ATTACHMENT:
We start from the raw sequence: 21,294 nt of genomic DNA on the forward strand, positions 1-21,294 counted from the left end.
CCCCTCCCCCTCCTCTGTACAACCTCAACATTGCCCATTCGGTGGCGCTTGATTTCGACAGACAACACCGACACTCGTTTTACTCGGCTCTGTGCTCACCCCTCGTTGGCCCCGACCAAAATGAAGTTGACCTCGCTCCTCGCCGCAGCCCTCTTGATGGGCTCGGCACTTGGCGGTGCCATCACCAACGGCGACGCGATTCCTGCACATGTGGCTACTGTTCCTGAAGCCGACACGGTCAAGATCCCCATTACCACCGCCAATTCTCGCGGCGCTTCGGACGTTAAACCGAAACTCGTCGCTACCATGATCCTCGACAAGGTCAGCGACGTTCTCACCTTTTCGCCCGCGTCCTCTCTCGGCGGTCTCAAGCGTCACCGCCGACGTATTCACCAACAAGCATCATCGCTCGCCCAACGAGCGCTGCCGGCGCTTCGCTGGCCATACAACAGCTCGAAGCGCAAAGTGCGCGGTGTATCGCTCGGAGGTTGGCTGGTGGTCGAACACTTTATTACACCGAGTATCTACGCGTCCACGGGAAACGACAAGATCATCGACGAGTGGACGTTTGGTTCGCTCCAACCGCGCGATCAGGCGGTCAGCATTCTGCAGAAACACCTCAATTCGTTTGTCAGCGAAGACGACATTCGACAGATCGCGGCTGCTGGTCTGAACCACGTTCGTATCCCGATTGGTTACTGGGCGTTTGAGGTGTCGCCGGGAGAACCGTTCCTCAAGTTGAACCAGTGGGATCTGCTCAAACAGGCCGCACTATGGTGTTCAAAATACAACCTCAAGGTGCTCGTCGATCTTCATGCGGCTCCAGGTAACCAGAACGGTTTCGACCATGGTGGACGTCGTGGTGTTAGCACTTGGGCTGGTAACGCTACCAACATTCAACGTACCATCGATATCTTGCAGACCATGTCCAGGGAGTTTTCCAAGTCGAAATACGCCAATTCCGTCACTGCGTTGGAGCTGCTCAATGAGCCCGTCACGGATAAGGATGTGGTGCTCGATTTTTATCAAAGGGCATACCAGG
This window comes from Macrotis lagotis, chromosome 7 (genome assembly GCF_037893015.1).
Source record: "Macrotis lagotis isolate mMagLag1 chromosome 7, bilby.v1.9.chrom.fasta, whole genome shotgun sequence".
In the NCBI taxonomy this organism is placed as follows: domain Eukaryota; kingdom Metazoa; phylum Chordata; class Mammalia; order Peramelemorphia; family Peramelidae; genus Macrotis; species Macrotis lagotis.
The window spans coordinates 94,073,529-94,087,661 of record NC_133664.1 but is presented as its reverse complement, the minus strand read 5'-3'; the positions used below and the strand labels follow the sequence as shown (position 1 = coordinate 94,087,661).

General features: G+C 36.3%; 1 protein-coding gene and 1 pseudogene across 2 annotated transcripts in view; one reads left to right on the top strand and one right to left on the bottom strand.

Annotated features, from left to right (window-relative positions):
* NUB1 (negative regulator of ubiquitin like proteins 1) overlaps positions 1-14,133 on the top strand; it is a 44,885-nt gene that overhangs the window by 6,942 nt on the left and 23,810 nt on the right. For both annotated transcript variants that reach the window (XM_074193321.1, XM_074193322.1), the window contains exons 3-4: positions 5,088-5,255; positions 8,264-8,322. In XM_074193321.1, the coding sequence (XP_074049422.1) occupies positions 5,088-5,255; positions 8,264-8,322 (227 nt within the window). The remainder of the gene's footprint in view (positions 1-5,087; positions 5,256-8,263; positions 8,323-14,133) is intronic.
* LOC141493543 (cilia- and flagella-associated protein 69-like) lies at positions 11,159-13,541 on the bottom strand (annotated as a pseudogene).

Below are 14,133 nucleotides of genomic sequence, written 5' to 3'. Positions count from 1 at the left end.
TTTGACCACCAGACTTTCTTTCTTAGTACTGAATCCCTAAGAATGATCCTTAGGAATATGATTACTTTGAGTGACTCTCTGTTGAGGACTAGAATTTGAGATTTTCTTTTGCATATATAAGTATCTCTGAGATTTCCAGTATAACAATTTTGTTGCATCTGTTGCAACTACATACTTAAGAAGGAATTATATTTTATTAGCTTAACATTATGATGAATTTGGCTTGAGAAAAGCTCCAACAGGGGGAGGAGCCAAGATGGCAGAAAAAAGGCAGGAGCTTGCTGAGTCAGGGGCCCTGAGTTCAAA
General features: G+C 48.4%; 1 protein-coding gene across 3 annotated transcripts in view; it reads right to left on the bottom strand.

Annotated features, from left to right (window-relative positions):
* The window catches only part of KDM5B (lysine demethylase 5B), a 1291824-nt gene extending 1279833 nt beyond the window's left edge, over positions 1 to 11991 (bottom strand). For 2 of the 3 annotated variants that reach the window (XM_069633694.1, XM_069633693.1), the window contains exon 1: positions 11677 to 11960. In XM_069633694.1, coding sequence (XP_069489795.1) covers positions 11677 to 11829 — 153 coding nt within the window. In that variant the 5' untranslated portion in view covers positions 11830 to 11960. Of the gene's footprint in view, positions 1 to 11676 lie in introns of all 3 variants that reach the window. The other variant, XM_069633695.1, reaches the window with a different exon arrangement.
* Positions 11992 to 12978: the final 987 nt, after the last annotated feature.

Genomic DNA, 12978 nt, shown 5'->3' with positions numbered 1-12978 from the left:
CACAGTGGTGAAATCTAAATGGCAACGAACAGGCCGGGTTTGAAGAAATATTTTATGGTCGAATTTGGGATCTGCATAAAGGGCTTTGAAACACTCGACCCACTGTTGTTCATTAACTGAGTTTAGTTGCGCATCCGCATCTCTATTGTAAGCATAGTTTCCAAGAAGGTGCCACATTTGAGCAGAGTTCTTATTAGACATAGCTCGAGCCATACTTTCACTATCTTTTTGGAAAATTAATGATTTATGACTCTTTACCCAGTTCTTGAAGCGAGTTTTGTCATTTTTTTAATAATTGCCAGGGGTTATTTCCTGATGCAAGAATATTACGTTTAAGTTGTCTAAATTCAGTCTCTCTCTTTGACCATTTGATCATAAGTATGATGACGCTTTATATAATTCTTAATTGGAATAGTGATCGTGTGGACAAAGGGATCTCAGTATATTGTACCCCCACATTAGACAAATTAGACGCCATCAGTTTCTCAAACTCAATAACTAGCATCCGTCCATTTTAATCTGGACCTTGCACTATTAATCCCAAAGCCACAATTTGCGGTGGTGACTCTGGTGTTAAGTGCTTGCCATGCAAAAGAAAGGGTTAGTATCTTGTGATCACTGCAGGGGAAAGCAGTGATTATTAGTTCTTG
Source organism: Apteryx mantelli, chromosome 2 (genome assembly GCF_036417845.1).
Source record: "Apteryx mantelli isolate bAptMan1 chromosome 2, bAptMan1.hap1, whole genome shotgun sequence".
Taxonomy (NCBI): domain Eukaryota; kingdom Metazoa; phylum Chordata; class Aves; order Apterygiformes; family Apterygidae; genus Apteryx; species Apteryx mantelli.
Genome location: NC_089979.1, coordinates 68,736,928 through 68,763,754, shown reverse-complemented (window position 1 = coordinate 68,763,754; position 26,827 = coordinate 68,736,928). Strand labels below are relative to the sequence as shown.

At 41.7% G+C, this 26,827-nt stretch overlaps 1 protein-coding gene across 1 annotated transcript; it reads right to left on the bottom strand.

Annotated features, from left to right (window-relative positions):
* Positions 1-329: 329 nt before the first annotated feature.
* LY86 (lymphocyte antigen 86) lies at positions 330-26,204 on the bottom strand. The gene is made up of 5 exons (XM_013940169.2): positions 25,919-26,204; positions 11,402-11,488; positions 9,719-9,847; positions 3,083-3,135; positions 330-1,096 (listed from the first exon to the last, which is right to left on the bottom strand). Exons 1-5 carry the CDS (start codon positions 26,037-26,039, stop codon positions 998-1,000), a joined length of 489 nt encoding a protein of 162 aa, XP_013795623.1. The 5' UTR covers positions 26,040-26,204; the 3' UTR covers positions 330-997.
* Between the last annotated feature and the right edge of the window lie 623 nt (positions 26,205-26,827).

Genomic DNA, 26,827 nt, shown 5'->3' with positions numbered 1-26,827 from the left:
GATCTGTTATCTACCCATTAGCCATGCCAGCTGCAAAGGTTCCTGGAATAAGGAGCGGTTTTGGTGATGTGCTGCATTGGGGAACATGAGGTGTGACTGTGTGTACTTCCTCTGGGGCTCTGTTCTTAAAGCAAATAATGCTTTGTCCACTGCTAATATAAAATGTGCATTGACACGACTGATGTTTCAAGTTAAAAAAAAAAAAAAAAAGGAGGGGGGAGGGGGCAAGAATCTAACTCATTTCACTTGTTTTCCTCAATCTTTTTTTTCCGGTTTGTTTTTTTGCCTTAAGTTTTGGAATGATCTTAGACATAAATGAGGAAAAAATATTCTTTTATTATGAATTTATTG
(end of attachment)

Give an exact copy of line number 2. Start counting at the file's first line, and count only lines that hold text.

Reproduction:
CCCCTCCCCCTCCTCTGTACAACCTCAACATTGCCCATTCGGTGGCGCTTGATTTCGACAGACAACACCGACACTCGTTTTACTCGGCTCTGTGCTCACCCCTCGTTGGCCCCGACCAAAATGAAGTTGACCTCGCTCCTCGCCGCAGCCCTCTTGATGGGCTCGGCACTTGGCGGTGCCATCACCAACGGCGACGCGATTCCTGCACATGTGGCTACTGTTCCTGAAGCCGACACGGTCAAGATCCCCATTACCACCGCCAATTCTCGCGGCGCTTCGGACGTTAAACCGAAACTCGTCGCTACCATGATCCTCGACAAGGTCAGCGACGTTCTCACCTTTTCGCCCGCGTCCTCTCTCGGCGGTCTCAAGCGTCACCGCCGACGTATTCACCAACAAGCATCATCGCTCGCCCAACGAGCGCTGCCGGCGCTTCGCTGGCCATACAACAGCTCGAAGCGCAAAGTGCGCGGTGTATCGCTCGGAGGTTGGCTGGTGGTCGAACACTTTATTACACCGAGTATCTACGCGTCCACGGGAAACGACAAGATCATCGACGAGTGGACGTTTGGTTCGCTCCAACCGCGCGATCAGGCGGTCAGCATTCTGCAGAAACACCTCAATTCGTTTGTCAGCGAAGACGACATTCGACAGATCGCGGCTGCTGGTCTGAACCACGTTCGTATCCCGATTGGTTACTGGGCGTTTGAGGTGTCGCCGGGAGAACCGTTCCTCAAGTTGAACCAGTGGGATCTGCTCAAACAGGCCGCACTATGGTGTTCAAAATACAACCTCAAGGTGCTCGTCGATCTTCATGCGGCTCCAGGTAACCAGAACGGTTTCGACCATGGTGGACGTCGTGGTGTTAGCACTTGGGCTGGTAACGCTACCAACATTCAACGTACCATCGATATCTTGCAGACCATGTCCAGGGAGTTTTCCAAGTCGAAATACGCCAATTCCGTCACTGCGTTGGAGCTGCTCAATGAGCCCGTCACGGATAAGGATGTGGTGCTCGATTTTTATCAAAGGGCATACCAGG